For people who don’t own a business, you can still fund your kids’ Roth IRAs for them as soon as they get a job (even if it’s lawn mowing or babysitting). In either case, you can let your kid keep all of their wages and give them the money to put into their Roth IRA.

You may be thinking, “but wait, minors can’t have their own investment accounts,” and you’d be right - enter the custodial Roth IRA. This functions basically the same way as the UTMA/UGMA accounts, but in Roth form.

Starting a Roth IRA for your kids can be a great thing to do for multiple reasons:

  1. They can always access contributions, tax and penalty-free

  2. If they use funds for a few qualified expenses (including college or a first home purchase), they can use up to $10,000 of earnings in addition to the contributions without incurring taxes or penalties

  3. The longer that money has to compound tax-free, the more it can grow

Roth IRA in Parent’s Name

Maybe you’re not 100% sure how much you want to contribute to your child’s education or other costs, AND you want to save for your own retirement. Using your own Roth IRA may be the answer. Of course, this strategy is all subject to the contribution limits of Roth IRAs.

In this case, the money is always yours. You get to choose whether you want to use it to give to your kids or pay for college.

The benefit of using your own Roth IRA in this way is that you start building tax-free earnings toward your own retirement, but you still have the flexibility to use your contributions before retirement for anything (including college or helping out your kids in other ways).

In order to be successful with this strategy, you need to make sure you’re tracking your Roth IRA contributions. Ask your advisor if they do that for you, but make sure you do it yourself, too.

It’s also SUPER IMPORTANT to make sure you’re not robbing your retirement! Make sure you can afford to use the Roth dollars for your kids instead of yourself.

Taxable Account in Parent’s Name

Of course, if you’re planning to use your retirement accounts yourself, but you still want to set money aside for your child, you can use a taxable investment account. This option is great because there are very few rules. 

You aren’t limited as to how much you put into the account, and you can take the money out at any time for any reason. If you change your mind and decide that you DON’T want to use these funds for your kids, that’s fine - it’s your money. You can change your mind at any time.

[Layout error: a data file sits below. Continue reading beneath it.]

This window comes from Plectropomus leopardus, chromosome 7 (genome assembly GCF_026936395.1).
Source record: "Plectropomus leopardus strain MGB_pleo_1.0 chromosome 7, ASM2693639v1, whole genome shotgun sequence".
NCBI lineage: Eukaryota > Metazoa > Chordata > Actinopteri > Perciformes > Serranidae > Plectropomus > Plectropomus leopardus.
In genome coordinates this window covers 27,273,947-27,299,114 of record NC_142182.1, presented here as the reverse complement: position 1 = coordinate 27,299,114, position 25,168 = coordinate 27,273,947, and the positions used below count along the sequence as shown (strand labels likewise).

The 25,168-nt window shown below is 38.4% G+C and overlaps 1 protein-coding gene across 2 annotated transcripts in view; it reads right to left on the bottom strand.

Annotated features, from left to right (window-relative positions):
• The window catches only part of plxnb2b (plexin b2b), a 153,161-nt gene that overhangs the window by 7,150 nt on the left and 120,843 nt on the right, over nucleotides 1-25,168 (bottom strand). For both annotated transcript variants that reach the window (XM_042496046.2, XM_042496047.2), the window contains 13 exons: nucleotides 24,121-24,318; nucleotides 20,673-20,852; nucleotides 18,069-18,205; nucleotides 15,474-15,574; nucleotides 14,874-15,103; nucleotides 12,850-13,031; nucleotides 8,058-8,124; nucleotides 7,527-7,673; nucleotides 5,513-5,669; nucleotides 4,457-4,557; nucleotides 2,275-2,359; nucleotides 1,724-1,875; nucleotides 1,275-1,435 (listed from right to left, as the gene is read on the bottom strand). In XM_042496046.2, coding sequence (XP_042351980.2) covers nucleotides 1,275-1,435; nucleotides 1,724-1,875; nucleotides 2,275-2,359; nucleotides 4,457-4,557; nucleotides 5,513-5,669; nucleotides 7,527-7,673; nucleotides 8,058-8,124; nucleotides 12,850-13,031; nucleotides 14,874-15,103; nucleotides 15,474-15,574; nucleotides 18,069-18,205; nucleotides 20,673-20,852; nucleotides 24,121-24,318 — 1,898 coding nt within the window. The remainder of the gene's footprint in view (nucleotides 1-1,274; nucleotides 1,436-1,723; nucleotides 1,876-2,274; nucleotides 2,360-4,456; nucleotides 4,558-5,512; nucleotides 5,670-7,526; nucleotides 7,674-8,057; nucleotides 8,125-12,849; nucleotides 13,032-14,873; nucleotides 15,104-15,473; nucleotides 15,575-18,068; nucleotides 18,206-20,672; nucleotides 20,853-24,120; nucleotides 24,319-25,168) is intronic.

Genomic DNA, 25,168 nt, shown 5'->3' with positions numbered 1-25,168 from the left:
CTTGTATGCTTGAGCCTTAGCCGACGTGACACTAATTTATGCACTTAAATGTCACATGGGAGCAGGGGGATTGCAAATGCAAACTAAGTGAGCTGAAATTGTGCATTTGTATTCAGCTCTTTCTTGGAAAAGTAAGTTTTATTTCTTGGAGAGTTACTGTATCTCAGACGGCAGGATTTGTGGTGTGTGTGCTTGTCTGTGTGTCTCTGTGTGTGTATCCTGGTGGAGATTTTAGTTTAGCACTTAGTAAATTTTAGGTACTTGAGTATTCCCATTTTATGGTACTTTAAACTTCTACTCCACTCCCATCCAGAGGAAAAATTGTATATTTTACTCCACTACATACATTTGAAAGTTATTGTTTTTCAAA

There are two downsides. First, any income within the account is taxable to you in the year it occurs, making these less tax-efficient than other options. Second, you’re still subject to the annual gift exclusion set by the IRS for whatever year you end up giving the money to your child.


If you’re looking for a way to efficiently help out your kids, there are plenty of strategies out there. Always feel free to reach out with questions about what’s best for your situation.


As always, keep in mind that you don't have to go it alone. I’m Austin Preece, a financial planner in Eau Claire, Wisconsin, and I work virtually with people across the US. Check out my website to see what it's like to work with me and reach out if you have any questions.

If you found this post helpful, help spread the word! Share with friends and family that you think may benefit as well. But remember, this is solely for educational purposes - it's not advice.

20 views0 comments

Recent Posts

See All

Traditional or Roth - Which is Better?

Here's the REALLY short answer: It depends. Less short answer: If you expect your tax rate to be higher when you use the funds, you should probably contribute to a Roth. But if you expect your tax rat

The Peril of Social Security

There’s been more and more talk about Social Security and its feasibility recently, as we get closer and closer to the mid-2030s when the trust fund is scheduled to run out. I’ve been vocal on this po

5 Mistakes in Real Estate Investing

Real estate is often seen as the golden ticket to wealth - it has been for many, and that trend is likely to continue for those who are willing to educate themselves and put in some extra work. Howeve


bottom of page